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Teachers must be 'skilled counsellors'

2010-07-07 20:13

Pretoria - The country needs to work towards a system where every teacher is skilled as a career guidance counsellor, Higher Education and Training Minister Blade Nzimande said on Wednesday.

"Career guidance must be built into teacher education. We must work to strengthen that," said Nzimande at the launch of the ministerial flagship programme on career guidance in Pretoria, particularly targeting pupils in rural areas.

"We must put resources to it unashamedly."

Nzimande described the state of career guidance in schools as "very unsatisfactory".

He said the lack of information and guidance for pupils contributed to the high drop-out and failure rates in universities and colleges.

Mandela Day campaign

The career guidance programme aims at mobilising professionals to give 67 minutes of their time to help high school pupils with information on universities and colleges, various courses, financial aid, bursaries and training opportunities.

The programme was in line with the Mandela Day campaign, which encourages people to use 67 minutes of their time to support a charity of their choice or to perform community service.

"Help the next generation to access higher education and training opportunities: if we can get it right, then half of the problems faced by learners in higher education will be solved. We will make very big strides," said Nzimande.

The 67 minutes symbolically represents the number of years former president Nelson Mandela spent fighting for the abolition of apartheid.

Nzimande said the career guidance initiative was a tribute to Mandela's commitment to human rights, education and youth development.

67 bursaries


As a result, a total of 67 bursaries will be made available for matriculants in the Giyani area of Limpopo for the 2011 academic year.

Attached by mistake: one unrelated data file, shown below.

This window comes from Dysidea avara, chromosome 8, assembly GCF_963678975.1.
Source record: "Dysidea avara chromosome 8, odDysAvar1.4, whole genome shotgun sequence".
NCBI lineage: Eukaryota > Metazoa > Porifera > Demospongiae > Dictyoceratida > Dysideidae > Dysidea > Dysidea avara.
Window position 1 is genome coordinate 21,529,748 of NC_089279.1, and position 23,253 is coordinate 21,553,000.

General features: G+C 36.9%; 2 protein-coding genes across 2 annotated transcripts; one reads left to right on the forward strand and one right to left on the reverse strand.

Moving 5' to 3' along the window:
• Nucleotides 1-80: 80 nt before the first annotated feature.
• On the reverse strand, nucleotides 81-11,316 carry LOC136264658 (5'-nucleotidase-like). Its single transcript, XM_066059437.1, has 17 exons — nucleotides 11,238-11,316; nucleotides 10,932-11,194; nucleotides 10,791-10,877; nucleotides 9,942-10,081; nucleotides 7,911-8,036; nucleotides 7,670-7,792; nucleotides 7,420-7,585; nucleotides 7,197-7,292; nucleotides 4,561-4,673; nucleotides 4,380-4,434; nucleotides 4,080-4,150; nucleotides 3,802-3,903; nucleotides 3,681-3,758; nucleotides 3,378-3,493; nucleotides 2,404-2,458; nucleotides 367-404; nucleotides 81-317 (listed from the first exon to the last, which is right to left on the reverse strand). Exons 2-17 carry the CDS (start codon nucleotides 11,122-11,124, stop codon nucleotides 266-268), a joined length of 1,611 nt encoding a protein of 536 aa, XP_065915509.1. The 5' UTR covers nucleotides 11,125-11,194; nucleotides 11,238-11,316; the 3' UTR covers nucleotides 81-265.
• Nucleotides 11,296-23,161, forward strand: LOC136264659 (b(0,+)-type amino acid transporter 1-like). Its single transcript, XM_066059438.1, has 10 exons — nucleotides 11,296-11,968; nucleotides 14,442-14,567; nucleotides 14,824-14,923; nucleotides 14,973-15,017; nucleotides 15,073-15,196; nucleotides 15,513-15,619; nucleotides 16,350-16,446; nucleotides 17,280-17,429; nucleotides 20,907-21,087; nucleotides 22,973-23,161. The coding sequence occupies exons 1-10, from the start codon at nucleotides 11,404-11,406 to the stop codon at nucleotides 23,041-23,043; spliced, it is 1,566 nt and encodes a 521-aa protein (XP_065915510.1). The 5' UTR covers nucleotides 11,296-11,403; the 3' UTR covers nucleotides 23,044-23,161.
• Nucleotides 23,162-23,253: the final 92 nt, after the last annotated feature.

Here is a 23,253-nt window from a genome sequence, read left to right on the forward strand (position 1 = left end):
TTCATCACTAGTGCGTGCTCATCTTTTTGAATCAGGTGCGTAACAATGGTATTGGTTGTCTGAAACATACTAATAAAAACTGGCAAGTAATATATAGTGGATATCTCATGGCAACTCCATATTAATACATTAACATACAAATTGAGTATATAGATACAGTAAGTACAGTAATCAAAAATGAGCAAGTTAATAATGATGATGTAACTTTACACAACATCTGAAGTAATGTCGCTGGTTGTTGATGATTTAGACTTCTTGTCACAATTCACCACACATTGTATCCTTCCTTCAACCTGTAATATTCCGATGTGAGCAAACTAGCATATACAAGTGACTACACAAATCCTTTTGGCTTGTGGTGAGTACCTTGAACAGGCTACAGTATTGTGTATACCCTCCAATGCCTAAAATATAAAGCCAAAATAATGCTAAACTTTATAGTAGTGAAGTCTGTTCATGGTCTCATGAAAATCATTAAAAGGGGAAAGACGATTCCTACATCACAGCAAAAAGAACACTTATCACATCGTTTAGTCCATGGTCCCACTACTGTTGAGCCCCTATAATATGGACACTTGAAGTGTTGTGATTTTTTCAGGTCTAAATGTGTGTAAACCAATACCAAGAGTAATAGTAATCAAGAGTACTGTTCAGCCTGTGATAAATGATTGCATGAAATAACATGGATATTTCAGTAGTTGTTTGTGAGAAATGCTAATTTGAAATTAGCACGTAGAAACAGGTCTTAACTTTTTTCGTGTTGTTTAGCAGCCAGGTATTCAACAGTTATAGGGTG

Nzimande said because the lack of career guidance was mostly prevalent in townships and rural areas and among children in poor socio-economic conditions, the campaign would start in Giyani.

About 1 000 high school pupils were expected at the Letaba FET College on July 18, where they would be advised on a spectrum of opportunities for higher learning and skills development to help them choose a career.

Nzimande said the campaign would be expanded annually to other rural areas.

"Over the next year, we hope to mobilise all tiers of government in all provinces to participate," he said.

Post-school options

The department had partnered with various organisations and institutions, including the SA Qualifications Authority (SAQA), which now has a toll-free helpline staffed with career guidance counsellors to help youth.

SAQA was allocated R100m over the next three years.

Nzimande indicated they were also working on improving the efficiency of the National Student Financial Aid Scheme, to help more young people to access post-school learning and training.

"We are looking to increase and diversify post-school options," he said.

His director general Mary Metcalfe cautioned that pupils needed to look at other alternatives of learning apart from universities and colleges. She said information in this regard can be obtained from the State Information Technology Agency.

Metcalfe said the skills infrastructure that currently exists must provide bridges to a range of activities for young unemployed people.

"If they have skills, then they can operate."